won't you?" she said aloud, eager to return to safe ground.

"Oh yes, cousin Eloise," added Jewel ardently.

"If you will sing afterward. Will you?" asked the girl.

"Can you sing, Jewel?" asked Mr. Evringham.

"No, grandpa, nothing but the tunes in church."

"Well," he responded, half smiling again, "I don't know that a hymn
would be so out of place to-night."

"Do play the lovely running thing about spring, cousin Eloise," begged
the child.

The girl turned back to the piano. "Jewel is so modern that she
doesn't know the Mendelssohn 'Spring Song,' " she said, and forthwith
she began it.

Jewel's head lay back against Dr. Ballard's shoulder, and her eyes
never swerved from the white-robed musician.

When the player had finished and been thanked, the child and the
doctor exchanged a look of appreciation. "That sounds the way it does
in the Ravine of Happiness," said Jewel.

"Where is that?"

"Where the brook is."

"Oh!" Dr. Ballard had unpleasant associations with the brook. "I
understand you are fond of horses," he added irrelevantly.

"Oh yes."

"Do you want to go driving with me to-morrow morning?"

Jewel's face grew radiant.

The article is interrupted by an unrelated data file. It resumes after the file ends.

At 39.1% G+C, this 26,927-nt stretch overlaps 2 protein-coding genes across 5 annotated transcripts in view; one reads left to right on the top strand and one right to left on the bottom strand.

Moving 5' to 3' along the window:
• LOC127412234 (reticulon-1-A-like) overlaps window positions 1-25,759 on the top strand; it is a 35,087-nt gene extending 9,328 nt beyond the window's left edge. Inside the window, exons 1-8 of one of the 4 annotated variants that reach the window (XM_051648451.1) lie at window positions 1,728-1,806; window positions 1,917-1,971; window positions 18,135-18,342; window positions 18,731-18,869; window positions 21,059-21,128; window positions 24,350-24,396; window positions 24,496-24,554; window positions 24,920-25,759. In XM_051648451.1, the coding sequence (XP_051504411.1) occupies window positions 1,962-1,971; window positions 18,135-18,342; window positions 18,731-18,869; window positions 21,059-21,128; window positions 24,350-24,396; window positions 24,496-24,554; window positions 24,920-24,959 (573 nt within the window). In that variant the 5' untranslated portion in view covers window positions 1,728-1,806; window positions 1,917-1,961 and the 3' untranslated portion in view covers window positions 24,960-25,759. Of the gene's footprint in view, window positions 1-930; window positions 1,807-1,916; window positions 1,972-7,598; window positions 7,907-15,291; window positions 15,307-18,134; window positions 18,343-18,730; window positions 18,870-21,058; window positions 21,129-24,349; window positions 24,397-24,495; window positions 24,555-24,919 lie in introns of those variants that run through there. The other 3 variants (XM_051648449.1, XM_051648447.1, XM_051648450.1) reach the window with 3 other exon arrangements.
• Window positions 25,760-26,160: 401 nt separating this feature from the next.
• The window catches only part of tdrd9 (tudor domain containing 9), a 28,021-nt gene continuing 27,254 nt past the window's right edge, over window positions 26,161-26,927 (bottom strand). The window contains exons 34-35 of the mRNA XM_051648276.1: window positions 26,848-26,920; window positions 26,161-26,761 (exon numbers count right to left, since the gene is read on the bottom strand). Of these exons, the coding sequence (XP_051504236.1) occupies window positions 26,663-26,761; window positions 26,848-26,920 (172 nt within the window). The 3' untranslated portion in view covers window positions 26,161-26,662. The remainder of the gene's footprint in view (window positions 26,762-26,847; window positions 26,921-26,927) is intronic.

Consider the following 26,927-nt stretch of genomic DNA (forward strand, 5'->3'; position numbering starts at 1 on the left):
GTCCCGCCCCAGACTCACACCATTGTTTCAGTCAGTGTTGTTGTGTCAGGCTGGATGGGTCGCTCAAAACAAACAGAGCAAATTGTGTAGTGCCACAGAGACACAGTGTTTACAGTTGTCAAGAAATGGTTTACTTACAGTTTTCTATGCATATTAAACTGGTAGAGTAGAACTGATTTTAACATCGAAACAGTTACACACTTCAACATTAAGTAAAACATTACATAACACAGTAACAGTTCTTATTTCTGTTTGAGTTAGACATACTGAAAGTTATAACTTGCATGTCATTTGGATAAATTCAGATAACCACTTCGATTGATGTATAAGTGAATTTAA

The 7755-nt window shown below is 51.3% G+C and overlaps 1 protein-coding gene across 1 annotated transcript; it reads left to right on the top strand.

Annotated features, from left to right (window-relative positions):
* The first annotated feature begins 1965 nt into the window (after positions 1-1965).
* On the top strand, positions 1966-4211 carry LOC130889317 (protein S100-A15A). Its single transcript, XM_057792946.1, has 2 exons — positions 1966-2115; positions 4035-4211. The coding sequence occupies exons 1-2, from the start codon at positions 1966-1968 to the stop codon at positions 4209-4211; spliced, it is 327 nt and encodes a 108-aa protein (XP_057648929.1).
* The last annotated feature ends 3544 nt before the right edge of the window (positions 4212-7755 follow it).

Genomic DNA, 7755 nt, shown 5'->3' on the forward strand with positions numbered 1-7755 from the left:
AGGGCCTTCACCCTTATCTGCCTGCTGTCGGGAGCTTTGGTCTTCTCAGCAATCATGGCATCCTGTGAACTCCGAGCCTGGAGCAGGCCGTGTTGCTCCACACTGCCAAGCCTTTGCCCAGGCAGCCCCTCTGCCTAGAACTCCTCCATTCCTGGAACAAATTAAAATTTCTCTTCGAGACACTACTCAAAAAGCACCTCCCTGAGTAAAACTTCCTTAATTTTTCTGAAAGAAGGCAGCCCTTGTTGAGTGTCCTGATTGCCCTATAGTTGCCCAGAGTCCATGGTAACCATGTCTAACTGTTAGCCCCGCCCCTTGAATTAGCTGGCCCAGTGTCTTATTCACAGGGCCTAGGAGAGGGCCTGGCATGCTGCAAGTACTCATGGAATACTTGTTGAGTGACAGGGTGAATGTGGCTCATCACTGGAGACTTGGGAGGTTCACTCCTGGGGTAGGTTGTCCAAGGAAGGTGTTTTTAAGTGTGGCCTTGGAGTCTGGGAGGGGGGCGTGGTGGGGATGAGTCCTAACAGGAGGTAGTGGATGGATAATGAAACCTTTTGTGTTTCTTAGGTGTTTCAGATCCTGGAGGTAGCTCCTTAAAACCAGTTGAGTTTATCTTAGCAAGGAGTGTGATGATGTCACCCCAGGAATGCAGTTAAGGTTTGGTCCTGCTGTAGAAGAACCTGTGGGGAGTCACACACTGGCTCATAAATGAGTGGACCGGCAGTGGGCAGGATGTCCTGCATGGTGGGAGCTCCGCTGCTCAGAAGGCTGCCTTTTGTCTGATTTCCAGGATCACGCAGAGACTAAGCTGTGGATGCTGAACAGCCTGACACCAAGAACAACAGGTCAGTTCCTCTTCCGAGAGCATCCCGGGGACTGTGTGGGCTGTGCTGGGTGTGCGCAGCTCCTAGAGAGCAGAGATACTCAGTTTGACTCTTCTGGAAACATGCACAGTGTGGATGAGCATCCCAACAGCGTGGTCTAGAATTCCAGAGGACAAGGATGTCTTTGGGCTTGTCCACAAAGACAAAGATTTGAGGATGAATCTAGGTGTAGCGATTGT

"Oh yes!" She looked across at her grandfather.

"I promised to take you driving, didn't I, Jewel? Well, the pleasant
weather has come. I guess she'll go with me to-morrow, Ballard."

"Guess again, Mr. Evringham," retorted the doctor gayly. "She has
accepted my invitation."

Mrs. Evringham looked on and wondered. "What is it about that child
that takes them all?" she soliloquized. "She reminds me of that
dreadfully plain Madam what's-her-name, who was so fascinating to
everybody at the French court."

Eloise was smiling. "Now it's your turn, Jewel," she said.

The child looked from one to another. "I never sang for anybody," she
returned doubtfully.

"Yes indeed, for Anna Belle. I've heard you," said Eloise.

"Oh, she was singing with me."

"Very well. Let her sing with you now."

"What one?"

"The one I heard,--'Father, where Thine own children are I love to
be.' "

"Oh, you mean. 'O'er waiting harpstrings.' All right," and the child,
sitting where she was, sang the well-loved hymn to a touched audience.

"Upon my word, Jewel," said her grandfather when she had finished.
"Your music isn't all in your soul." His eyes were glistening.

"Those are beautiful words," said Dr. Ballard. "I don't remember any
such hymn."

"Mrs. Eddy wrote it," returned the child.

"It wasn't Castle Discord to-night," she said later to Anna Belle,
while they were going to bed. "Didn't you notice how much differently
people loved one another?"



"I declare, Eloise," said Mrs. Evringham the next morning, "it is
almost worth three whole days of storm to have a spell of such
heavenly weather to follow. We're sure of several days like this now,"
She was standing at the open window, having shown a surprising energy
in rising soon after breakfast.

She glanced over her shoulder at her daughter, who was picking up the